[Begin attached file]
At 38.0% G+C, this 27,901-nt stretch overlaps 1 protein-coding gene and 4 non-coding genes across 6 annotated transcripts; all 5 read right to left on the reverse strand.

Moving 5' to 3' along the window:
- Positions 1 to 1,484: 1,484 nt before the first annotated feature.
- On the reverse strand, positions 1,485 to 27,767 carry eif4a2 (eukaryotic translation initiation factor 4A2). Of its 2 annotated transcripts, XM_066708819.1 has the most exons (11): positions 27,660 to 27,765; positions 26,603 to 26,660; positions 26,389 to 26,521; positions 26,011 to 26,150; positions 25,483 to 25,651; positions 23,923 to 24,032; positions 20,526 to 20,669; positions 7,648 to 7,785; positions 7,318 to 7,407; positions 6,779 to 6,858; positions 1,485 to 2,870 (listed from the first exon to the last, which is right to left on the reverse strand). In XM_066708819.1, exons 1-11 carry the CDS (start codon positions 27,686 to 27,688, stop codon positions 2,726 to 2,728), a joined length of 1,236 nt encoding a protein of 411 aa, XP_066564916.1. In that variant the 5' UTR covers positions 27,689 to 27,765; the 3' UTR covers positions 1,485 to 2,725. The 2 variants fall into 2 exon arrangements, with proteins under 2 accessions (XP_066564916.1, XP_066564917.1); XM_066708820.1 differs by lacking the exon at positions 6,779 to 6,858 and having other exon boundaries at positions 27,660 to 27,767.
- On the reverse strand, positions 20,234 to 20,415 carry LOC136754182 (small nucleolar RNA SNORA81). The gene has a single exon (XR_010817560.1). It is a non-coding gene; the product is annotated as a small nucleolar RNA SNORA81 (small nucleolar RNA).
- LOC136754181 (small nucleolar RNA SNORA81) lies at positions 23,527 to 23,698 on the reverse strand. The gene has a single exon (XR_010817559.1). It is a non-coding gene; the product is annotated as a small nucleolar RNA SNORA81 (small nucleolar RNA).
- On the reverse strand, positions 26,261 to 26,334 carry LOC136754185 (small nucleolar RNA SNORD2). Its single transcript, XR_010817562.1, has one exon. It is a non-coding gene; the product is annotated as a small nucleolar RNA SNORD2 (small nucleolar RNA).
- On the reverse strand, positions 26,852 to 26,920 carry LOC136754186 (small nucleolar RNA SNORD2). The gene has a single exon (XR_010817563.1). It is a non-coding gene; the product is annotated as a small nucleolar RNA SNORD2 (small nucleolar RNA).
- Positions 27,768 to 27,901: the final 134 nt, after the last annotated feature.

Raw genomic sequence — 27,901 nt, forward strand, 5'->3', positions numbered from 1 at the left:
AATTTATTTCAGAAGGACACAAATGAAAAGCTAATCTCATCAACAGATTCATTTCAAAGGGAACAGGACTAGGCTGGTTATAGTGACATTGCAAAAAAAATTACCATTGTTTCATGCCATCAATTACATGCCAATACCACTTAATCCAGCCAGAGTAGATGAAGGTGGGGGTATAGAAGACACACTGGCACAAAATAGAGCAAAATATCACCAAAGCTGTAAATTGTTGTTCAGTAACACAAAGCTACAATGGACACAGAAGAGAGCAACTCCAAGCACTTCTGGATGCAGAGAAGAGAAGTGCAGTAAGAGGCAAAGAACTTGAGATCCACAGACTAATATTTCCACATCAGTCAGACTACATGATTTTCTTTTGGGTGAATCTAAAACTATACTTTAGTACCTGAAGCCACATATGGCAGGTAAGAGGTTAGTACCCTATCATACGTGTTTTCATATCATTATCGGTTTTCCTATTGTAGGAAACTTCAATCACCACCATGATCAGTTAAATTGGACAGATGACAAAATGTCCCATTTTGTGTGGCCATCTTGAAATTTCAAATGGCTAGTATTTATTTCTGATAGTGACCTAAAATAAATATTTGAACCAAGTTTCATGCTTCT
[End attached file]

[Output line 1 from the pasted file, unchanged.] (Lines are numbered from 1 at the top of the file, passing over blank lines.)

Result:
At 38.0% G+C, this 27,901-nt stretch overlaps 1 protein-coding gene and 4 non-coding genes across 6 annotated transcripts; all 5 read right to left on the reverse strand.